This month the FCA has been highlighting the need for credit card companies to treat customers fairly when they are in persistent debt. They have even explicitly warned against the blanket suspension of customers’ accounts.
Persistent debt rules.
All this has to do with new affordability debt rules introduced in March 2018. These have required credit card companies to speak with customers who have only made minimum due payments for at least 18 months to discover if they are in financial difficulty (offering options) or take escalating steps to try to persuade them to pay off the balance. At 36months they have mandated that they offer a method to repay the balance in a reasonable period and must show forbearance. The initial 36-month deadline is in March 2020 (PD36).
The challenge for many credit card companies has been getting hold of many customers during this 18month period and getting them to agree to higher payments. Some customers, whilst not in financial difficulties per se, do not want to agree to highly monthly payments if they do not need to. Undoubtedly, they will pay more in interest, but this will affect their cash flow, and if they are okay with this, they feel this is their decision.
However, in March there is a crunch. At this point the regulator has mandated action and all customers still classed as being in persistent debt (including those that have refused change) will need to be actioned. Importantly this includes the entire legacy volume of customers who were in persistent debt from before March 2018.
Even the FCA are worried. The FCA has estimated that around 5.6m people are potentially in problematic debt and that 2m will remain in persistent debt at the 36-months stage. This volume is expected to hit all at once as this first deadline is reached.
Operational impacts: Ready or not
For those in the financial services industry, and especially in Collections call centres, this could have some dramatic impacts as all of these customers are notified at once, with a call to action. It could be a challenging month and there are a couple of key questions to ask
- Is this on the radar for the executive team? Ensure there is awareness and estimation of impacts
- Do you need to and have you right-sized your operation to handle the uplift in customer contact? Are there alternatives you can look at to help manage volume and prevent knock on impacts on performance elsewhere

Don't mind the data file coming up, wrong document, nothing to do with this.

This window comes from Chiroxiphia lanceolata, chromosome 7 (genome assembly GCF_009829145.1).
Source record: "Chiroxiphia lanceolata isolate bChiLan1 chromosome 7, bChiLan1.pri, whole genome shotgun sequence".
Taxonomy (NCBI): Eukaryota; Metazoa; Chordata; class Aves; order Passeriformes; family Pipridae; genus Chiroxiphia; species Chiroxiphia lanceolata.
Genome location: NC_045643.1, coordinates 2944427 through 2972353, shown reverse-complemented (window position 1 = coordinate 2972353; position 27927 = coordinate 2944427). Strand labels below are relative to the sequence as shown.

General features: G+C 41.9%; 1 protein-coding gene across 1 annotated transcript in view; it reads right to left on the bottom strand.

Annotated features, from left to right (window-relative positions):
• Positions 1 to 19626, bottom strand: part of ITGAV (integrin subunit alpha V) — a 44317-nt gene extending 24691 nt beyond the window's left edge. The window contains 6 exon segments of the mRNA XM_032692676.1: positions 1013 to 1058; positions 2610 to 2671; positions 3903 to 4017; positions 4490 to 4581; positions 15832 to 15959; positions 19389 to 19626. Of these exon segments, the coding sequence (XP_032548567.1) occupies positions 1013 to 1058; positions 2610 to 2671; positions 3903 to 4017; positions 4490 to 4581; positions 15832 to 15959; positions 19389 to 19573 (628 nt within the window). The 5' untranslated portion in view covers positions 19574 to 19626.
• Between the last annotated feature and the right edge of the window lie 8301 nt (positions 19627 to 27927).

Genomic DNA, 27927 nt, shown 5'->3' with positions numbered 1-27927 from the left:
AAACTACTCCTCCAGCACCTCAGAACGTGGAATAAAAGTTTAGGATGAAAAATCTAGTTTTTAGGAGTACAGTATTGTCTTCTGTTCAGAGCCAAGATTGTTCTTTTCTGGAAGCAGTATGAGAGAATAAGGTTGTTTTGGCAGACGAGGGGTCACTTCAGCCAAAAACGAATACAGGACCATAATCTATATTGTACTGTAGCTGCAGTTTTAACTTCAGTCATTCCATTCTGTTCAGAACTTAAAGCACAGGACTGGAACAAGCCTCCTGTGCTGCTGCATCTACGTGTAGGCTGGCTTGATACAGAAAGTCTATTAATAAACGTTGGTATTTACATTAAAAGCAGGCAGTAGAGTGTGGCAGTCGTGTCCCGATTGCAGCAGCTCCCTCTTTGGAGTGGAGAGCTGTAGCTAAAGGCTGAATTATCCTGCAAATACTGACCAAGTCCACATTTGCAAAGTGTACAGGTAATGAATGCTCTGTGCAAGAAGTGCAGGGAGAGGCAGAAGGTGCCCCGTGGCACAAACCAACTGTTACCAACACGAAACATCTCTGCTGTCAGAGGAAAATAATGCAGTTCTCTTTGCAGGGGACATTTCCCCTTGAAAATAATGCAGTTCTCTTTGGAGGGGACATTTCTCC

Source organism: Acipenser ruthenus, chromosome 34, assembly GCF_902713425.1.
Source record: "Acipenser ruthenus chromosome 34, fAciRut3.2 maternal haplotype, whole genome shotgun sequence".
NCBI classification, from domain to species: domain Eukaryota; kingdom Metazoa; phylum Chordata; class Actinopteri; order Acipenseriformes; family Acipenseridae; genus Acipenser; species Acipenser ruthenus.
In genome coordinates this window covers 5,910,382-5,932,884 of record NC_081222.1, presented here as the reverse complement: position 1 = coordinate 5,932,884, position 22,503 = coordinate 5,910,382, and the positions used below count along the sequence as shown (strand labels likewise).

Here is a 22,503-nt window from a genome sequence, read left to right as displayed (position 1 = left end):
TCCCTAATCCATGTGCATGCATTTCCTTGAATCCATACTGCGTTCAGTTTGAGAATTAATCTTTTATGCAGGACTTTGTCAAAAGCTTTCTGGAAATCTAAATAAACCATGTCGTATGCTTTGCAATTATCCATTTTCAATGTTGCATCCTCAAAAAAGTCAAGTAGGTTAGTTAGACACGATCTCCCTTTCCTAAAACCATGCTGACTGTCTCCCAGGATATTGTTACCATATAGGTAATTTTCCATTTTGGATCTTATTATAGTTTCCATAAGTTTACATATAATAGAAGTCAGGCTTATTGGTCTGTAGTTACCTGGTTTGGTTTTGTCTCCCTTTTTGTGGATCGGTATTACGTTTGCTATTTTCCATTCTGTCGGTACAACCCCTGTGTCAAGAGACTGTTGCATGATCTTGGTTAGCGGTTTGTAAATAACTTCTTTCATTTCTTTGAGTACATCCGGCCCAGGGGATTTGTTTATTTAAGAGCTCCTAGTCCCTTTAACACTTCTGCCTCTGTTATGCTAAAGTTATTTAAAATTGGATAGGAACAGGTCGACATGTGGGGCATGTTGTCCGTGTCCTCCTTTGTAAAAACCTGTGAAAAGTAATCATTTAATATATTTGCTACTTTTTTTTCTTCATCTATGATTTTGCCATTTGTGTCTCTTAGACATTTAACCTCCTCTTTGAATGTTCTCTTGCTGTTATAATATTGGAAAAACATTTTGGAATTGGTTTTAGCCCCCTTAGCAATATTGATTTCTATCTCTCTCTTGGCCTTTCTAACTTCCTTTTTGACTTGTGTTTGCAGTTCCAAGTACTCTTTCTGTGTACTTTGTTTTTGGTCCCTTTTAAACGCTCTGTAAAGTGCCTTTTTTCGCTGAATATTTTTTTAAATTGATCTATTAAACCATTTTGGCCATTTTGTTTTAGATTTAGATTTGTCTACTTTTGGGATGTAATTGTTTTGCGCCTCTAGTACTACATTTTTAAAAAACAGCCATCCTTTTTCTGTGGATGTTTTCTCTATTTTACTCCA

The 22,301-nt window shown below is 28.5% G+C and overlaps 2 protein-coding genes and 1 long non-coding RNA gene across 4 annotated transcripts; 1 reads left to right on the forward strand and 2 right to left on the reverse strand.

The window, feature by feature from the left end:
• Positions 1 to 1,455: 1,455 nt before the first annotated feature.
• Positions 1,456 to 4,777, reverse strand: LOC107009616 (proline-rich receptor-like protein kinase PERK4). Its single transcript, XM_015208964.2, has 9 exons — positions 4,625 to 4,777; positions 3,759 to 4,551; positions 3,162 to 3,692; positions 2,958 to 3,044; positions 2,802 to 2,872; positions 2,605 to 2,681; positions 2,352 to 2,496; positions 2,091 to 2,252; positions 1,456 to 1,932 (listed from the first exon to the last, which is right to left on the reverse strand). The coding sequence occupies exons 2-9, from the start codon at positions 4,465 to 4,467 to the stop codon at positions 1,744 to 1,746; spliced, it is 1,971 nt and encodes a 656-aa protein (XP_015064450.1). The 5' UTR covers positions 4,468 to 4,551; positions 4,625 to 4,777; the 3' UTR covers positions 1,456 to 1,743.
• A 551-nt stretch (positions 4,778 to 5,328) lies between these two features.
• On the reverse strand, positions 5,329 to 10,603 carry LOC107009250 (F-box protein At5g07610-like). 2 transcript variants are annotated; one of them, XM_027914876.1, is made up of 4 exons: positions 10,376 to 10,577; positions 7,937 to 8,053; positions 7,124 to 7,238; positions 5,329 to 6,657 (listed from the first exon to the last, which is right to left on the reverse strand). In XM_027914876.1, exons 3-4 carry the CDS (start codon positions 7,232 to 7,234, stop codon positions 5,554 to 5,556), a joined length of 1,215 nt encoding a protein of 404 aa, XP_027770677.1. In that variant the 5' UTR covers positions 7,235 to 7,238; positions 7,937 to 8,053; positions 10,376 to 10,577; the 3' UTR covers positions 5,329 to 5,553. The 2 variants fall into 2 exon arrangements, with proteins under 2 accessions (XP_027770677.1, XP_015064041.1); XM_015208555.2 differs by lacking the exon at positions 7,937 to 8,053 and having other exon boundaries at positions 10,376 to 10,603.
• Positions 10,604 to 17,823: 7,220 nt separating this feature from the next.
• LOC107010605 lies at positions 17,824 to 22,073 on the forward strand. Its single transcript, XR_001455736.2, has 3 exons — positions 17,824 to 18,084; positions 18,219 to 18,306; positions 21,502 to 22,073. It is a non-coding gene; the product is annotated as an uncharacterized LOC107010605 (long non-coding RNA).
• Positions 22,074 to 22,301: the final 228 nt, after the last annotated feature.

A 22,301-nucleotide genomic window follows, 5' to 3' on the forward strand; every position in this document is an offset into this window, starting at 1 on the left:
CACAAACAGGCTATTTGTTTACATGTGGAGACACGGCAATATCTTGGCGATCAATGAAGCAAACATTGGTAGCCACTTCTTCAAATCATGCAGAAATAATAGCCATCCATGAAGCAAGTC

- Do you have a robust process and procedure to handle this topic? Are your collections staff trained? Is there a robust objection and even complaint handling process? Can they assess and help educate customers on the benefits of increased payments?
- Are there any other knock on impacts for customers should an account be suspended, of increased payments creating further difficulties (eg credit bureau impacts)?
Areas to prepare
In addition to resource requirements there are a couple of additional areas to prepare
- Ensure you have processes in place to monitor any uplift in customer repayments for accounts that have historically not been in collections.
- Ensure there is an appropriate forbearance toolkit (e.g. reducing, waiving or freezing interest) that enables the acceptance and subsequent monitoring of sustainable repayments over a reasonable period.
- Make sure you have plans in place to manage accounts where minimum due is being received but the customer does not respond or declines to make increased payments. These plans need to include educating customers or directing them to alternative cheaper lending facilities
- Consider options if ‘persistent debt customers’ stop making payments and default following a credit line closure; this is an unknown, but being prepared with some thought on contact and treatment strategies should this happen is worthwhile
- Speak to the finance team on the impact of up-to-date IFRS Stage 1 customers moving to Stage 2 as a consequence of persistent debt treatments. This needs to be estimated
The start of something bigger
The FCA’s commitment to tackle potential problem debt is core to advancing their objective of achieving appropriate protection for consumers. They are estimating this will save customers between £310m and £1.3bn per year, reducing customer stress and related financial difficulties by resolving debt problems sooner.
This of course good news for many consumers, however this may also be the start of something bigger. Minimum due payments in other markets are set as high as 10% (or higher) of outstanding balance each month. Is this something we could see here too?
Our view is Collections teams need to get this right from the start. Asking questions now will be helpful for banks and financial services organisations to handle PD36 and be ready for the future.
Get in touch with us to find out how we can help, either handle the bubble in March or prepare for more upcoming change.